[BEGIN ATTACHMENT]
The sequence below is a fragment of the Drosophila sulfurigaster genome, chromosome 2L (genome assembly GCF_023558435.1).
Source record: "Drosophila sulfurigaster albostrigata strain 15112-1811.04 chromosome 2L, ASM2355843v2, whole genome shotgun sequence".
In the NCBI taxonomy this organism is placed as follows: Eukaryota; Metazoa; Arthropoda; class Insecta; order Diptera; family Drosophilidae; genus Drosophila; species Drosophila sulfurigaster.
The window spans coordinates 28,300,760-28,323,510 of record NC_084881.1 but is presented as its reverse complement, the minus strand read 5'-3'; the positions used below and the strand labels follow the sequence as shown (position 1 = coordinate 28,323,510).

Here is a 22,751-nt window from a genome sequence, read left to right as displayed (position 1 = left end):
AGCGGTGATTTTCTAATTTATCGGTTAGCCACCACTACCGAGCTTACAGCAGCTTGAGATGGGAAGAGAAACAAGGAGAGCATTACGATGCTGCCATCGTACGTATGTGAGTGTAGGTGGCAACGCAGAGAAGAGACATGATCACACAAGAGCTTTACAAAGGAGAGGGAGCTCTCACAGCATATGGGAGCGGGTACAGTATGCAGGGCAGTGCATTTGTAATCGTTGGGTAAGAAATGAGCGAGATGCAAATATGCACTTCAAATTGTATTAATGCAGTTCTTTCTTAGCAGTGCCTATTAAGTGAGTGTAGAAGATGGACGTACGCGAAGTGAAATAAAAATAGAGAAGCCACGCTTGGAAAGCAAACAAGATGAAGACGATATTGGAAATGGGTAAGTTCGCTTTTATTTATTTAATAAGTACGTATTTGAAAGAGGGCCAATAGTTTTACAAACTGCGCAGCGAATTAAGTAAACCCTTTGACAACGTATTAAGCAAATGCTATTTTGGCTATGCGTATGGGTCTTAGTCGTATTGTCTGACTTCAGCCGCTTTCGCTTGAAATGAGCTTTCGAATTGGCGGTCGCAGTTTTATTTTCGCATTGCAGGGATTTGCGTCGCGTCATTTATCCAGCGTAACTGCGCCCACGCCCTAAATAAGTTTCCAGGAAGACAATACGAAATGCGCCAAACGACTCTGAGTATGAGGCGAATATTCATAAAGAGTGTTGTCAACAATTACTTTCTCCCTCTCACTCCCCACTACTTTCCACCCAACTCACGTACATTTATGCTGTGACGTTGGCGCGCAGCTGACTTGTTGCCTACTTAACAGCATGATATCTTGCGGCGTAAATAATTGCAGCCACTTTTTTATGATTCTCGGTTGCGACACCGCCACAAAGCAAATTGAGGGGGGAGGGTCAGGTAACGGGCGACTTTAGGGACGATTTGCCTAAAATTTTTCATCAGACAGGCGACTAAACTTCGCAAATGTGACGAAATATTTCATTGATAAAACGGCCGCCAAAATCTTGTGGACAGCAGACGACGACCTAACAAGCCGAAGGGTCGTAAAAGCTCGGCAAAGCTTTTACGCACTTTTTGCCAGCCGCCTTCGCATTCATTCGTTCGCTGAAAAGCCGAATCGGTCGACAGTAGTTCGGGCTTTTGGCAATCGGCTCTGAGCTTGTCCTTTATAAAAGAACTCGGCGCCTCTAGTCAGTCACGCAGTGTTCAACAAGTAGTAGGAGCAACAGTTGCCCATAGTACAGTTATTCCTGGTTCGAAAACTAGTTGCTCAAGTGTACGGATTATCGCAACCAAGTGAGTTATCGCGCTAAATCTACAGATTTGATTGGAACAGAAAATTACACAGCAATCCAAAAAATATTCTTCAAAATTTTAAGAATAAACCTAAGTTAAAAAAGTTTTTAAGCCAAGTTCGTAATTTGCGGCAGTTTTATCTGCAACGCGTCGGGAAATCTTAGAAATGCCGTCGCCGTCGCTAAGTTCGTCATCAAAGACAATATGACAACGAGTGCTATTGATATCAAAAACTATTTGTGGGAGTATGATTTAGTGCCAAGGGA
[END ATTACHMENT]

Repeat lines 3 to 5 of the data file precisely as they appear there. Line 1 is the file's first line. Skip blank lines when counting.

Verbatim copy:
In the NCBI taxonomy this organism is placed as follows: Eukaryota; Metazoa; Arthropoda; class Insecta; order Diptera; family Drosophilidae; genus Drosophila; species Drosophila sulfurigaster.
The window spans coordinates 28,300,760-28,323,510 of record NC_084881.1 but is presented as its reverse complement, the minus strand read 5'-3'; the positions used below and the strand labels follow the sequence as shown (position 1 = coordinate 28,323,510).

Here is a 22,751-nt window from a genome sequence, read left to right as displayed (position 1 = left end):